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A Former Planned Parenthood Employee Lists Acts Of Violence At Her Clinic, & It's Even Worse Than You Might Think

Charlotte Cooper/Flickr

In the wake of Friday's deadly attack on a Planned Parenthood clinic in Colorado Springs, Co., national debate around Planned Parenthood has been front and center. Police have not yet commented on the motives behind the attack, which killed three and injured nine, but the Colorado shooting is already a big part of the political conversation surrounding federal funding for Planned Parenthood. Amid this debate, one former Planned Parenthood employee, Bryn Greenwood, tweeted a list of appalling incidents that she claims she personally witnessed while working for three years at an unnamed Planned Parenthood clinic in Kansas — the details of which will leave you horrified.

Greenwood's list includes a few obvious sources of intimidation, such as street harassment and threatening phone calls. But she also lists surprising and disturbing incidents with cherry bombs, butyric acid, gasoline fires, and drive-by shootings:

Greenwood worked at the clinic between 1996 and 1999, according to Mic, and she says that her clinic didn't even provide abortions. In this short time, she "lost count" of how many times stinks bombs were released into the ventilation systems.

Greenwood also tweeted about being called a "murdering whore" for working at the clinic:

While Greenwood's tweets are just now trending, they're actually part of a larger online effort to show the public that if indeed the motive behind the shooting proves to be anti-choice ideology, it won't be an isolated incident. Feminist activist Michelle Kinsey Bruns popularized the #is100enough hashtag, which started with her list of 100 examples of terrorism and intimidation against Planned Parenthood clinics dating back to 1976:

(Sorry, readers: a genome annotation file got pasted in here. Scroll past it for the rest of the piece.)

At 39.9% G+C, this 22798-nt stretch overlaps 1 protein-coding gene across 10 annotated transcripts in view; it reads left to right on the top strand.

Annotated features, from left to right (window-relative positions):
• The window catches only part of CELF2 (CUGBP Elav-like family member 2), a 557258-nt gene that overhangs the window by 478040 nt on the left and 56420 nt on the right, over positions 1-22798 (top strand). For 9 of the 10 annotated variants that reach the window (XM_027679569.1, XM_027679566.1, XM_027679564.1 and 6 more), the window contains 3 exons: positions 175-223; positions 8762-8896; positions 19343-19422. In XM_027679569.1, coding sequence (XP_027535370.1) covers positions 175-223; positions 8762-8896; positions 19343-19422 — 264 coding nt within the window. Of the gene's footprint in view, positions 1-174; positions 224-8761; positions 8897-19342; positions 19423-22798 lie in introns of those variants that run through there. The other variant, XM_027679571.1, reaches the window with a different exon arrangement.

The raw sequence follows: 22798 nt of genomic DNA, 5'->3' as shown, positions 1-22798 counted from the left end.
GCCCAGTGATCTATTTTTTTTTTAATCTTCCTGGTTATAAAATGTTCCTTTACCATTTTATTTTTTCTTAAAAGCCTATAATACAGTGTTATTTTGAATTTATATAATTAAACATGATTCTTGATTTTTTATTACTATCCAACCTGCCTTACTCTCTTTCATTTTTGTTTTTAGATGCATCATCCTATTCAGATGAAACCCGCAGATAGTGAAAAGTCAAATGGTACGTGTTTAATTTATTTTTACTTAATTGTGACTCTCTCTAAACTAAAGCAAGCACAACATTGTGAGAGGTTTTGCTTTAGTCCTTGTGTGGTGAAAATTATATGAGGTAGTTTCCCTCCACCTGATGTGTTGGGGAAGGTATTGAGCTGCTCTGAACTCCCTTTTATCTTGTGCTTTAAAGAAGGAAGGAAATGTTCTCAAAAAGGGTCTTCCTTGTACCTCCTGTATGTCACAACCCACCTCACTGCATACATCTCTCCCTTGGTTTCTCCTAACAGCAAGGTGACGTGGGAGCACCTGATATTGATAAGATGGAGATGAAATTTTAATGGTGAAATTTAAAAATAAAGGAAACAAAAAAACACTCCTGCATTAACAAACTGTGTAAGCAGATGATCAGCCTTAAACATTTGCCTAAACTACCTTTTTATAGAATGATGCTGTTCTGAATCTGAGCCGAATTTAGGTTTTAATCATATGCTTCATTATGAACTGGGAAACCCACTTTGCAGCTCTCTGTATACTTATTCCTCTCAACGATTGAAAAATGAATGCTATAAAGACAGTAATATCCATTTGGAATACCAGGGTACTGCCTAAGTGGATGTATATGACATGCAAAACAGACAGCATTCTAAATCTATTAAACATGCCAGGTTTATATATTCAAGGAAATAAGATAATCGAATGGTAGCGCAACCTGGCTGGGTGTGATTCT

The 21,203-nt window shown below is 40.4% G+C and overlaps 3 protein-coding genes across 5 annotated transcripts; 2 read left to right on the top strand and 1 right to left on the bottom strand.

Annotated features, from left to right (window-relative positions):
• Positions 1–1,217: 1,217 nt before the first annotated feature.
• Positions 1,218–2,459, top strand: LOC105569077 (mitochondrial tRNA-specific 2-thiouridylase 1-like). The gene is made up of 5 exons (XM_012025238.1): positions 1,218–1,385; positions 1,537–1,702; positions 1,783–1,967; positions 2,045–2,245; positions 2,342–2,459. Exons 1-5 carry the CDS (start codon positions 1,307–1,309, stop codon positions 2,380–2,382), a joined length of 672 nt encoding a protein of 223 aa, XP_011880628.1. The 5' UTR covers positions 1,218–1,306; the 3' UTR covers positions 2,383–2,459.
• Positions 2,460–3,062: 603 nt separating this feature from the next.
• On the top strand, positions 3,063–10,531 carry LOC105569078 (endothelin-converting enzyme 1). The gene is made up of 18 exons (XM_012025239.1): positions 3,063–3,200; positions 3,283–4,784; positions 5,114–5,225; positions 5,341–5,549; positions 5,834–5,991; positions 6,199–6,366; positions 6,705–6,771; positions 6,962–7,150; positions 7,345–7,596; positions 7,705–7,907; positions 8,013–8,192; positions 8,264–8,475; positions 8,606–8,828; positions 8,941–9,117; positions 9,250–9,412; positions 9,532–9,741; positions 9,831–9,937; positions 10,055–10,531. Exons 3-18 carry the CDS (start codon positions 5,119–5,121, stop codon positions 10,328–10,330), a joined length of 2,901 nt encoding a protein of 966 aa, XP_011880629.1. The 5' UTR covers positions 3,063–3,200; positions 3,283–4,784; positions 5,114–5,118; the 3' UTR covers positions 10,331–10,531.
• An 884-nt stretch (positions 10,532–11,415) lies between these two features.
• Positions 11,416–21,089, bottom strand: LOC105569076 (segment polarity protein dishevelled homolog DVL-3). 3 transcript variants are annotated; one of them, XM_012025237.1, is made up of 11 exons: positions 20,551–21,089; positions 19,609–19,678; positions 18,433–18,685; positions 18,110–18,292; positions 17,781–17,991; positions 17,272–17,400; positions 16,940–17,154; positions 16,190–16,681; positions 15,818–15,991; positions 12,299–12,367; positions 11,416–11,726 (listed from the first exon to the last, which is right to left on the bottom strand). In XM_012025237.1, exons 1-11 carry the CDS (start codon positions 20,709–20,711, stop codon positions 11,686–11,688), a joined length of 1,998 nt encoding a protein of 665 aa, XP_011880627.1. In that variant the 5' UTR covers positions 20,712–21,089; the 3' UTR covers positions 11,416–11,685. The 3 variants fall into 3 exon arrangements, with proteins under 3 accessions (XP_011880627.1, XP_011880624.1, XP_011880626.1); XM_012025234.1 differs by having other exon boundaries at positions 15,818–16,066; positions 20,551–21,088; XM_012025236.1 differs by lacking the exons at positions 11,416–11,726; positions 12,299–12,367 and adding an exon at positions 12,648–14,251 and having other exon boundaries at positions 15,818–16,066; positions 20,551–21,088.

According to a comprehensive Mother Jones article about past incidents at Planned Parenthood locations, attacks against abortion clinics abated somewhat after congress passed a law in 1994 making it a federal crime to "injure, intimidate, or interfere with abortion providers or those seeking their care." Sadly, anti-provider violence is on the rise again this year, ever since the so-called Center For Medical Progress released controversial undercover videos allegedly showing Planned Parenthood employees discussing the selling of fetal tissue. New data from the National Abortion Federation, the professional association for abortion providers in the U.S., show that there has been an "unprecedented surge" in threats and harassment, according to Vicki Saporta, president and CEO of the Federation.

But to anyone who thinks abortion providers will be intimidated by these actions, Bryn Greenwood tweeted her answer:

Image: Charlotte Cooper/Flickr